Moved third reading of Bill C-210, An Act to amend the Canada Revenue Agency Act (organ and tissue donors).
He said: Honourable senators, I have nothing further to add to this bill. I just want to reiterate my gratitude to the critic of the bill, Senator Kutcher, and all members who have worked in cooperation to expeditiously move the bill along. I thank everyone for their cooperation. I look forward to hearing from Senator Mercer and Senator Gold. Thank you, honourable senators.
Hon. Marc Gold (Government Representative in the Senate)
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Honourable senators, today I rise in support of Bill C-210, An Act to amend the Canada Revenue Agency Act (organ and tissue donors), which was introduced in the other place by MP Len Webber and passed with the support of all parties.
The bill would authorize the Canada Revenue Agency to enter into agreements with the provinces and territories regarding the collection and disclosure of information required for establishing or maintaining organ and tissue donor registries in those provinces or territories.
Colleagues, many of us have had our lives touched by a family member or loved one in the position of needing an organ transplant. These patients and their families wait and suffer, and in far too many cases, they mourn.
While education and publicity on the value of designating oneself an organ donor seems to have had some effect, more steps must be taken to broaden the opportunities to improve quality of life and, in some cases, save the lives of Canadians by expanding the pool of those willing to donate. Bill C-210 does just that.
Should an individual consent to becoming an organ donor, this information would be collected by the Canada Revenue Agency, or CRA, and, with the authorization of the individual, shared with their province or territory of residence. With this system in place, the provinces and territories could establish and maintain an organ and tissue donor registry.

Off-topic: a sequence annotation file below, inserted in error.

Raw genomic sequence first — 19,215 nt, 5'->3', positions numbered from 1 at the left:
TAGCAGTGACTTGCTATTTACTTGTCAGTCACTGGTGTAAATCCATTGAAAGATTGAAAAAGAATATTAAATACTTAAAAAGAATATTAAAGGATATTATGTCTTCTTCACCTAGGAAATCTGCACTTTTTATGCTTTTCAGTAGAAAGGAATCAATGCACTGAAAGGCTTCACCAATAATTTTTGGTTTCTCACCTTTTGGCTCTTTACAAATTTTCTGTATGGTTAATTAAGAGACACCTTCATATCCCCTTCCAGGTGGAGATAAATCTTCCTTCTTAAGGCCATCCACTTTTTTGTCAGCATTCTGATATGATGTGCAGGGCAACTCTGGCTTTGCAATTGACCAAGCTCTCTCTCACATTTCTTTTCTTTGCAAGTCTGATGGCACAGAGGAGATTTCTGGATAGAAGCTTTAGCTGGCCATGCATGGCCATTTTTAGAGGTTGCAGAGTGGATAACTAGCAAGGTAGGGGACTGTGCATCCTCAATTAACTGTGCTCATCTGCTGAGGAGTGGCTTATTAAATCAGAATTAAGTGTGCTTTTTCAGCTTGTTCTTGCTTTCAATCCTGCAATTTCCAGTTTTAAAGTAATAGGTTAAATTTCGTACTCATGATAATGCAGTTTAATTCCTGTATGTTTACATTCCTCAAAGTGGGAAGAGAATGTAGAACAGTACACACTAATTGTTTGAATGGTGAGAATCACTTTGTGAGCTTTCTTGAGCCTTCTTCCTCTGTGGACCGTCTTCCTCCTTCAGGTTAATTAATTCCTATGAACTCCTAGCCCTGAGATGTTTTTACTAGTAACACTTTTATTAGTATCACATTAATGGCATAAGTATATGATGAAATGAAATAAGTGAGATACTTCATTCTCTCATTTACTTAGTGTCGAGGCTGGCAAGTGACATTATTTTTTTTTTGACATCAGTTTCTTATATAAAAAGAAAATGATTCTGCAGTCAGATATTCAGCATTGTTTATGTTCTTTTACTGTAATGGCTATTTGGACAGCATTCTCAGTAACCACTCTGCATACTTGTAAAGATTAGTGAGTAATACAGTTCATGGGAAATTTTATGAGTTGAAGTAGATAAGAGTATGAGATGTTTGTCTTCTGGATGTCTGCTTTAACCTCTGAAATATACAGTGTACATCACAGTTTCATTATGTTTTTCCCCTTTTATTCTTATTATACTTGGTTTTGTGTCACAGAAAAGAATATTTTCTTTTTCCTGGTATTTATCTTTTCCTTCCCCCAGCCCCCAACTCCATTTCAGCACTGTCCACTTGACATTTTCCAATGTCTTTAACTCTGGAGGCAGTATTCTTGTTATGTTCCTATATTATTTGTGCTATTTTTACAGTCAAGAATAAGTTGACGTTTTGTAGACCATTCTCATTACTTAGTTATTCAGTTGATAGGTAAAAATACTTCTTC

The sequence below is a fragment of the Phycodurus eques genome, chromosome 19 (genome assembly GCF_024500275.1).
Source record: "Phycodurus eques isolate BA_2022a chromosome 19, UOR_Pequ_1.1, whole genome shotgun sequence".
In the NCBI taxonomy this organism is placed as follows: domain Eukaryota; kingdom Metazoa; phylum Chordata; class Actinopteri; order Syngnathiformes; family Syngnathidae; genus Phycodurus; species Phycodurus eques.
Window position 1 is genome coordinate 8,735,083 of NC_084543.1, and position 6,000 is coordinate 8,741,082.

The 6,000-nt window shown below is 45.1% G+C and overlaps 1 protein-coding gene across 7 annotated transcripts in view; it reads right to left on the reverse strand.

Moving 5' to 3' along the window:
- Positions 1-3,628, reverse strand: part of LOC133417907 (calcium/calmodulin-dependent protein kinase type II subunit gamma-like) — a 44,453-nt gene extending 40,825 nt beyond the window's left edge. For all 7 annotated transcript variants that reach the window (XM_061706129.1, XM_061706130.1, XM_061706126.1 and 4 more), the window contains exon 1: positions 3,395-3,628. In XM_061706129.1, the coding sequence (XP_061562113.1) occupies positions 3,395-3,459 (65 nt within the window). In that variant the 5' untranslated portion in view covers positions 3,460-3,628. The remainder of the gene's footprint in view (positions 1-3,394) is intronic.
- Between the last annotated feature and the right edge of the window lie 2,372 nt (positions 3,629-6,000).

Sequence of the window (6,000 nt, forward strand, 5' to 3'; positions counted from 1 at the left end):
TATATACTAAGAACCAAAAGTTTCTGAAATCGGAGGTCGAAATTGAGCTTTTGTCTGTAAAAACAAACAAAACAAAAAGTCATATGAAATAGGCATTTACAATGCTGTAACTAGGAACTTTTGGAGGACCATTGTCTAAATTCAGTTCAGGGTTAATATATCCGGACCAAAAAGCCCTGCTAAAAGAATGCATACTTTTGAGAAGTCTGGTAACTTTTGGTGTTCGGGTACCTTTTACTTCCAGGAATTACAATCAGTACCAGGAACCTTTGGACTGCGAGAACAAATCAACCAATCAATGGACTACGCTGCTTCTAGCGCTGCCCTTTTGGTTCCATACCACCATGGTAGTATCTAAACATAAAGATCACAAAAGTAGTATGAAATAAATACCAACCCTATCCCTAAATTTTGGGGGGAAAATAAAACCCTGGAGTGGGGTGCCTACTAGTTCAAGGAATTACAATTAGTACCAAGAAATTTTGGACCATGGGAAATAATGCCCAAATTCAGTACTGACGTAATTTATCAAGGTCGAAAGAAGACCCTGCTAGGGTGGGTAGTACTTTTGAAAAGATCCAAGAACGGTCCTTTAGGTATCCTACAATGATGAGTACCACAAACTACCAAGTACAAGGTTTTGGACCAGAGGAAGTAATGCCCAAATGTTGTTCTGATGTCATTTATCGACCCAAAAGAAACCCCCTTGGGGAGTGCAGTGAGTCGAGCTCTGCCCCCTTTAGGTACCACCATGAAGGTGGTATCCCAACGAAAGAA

As a sponsor of the bill, Member of Parliament Len Webber, who testified at the Standing Senate Committee on Social Affairs, Science and Technology last week, noted a full 90% of Canadians support organ donation. However, only 20% make that known through their driver’s licences.
The simple premise of his bill is to include an organ donor consent box as part of the annual tax forms. This would work in much the same way as the consent box allowing the CRA to communicate an individual’s information to Elections Canada so that electoral rolls can be updated. This annual tax filing form is the one document that reaches the most Canadians, and the data compiled on the CRA form is extremely secure. Additionally, collecting this information would not result in any extra costs as it would simply add one more data field to the existing form. It’s a very simple way of obtaining much-needed information.
Colleagues, five Canadians die each week waiting for a transplant. According to the Canadian Institute for Health Information, or CIHI, in 2018, a total of 2,782 transplants were performed in Canada. There were 4,351 patients on organ transplant wait-lists and 223 patients died while waiting for a transplant.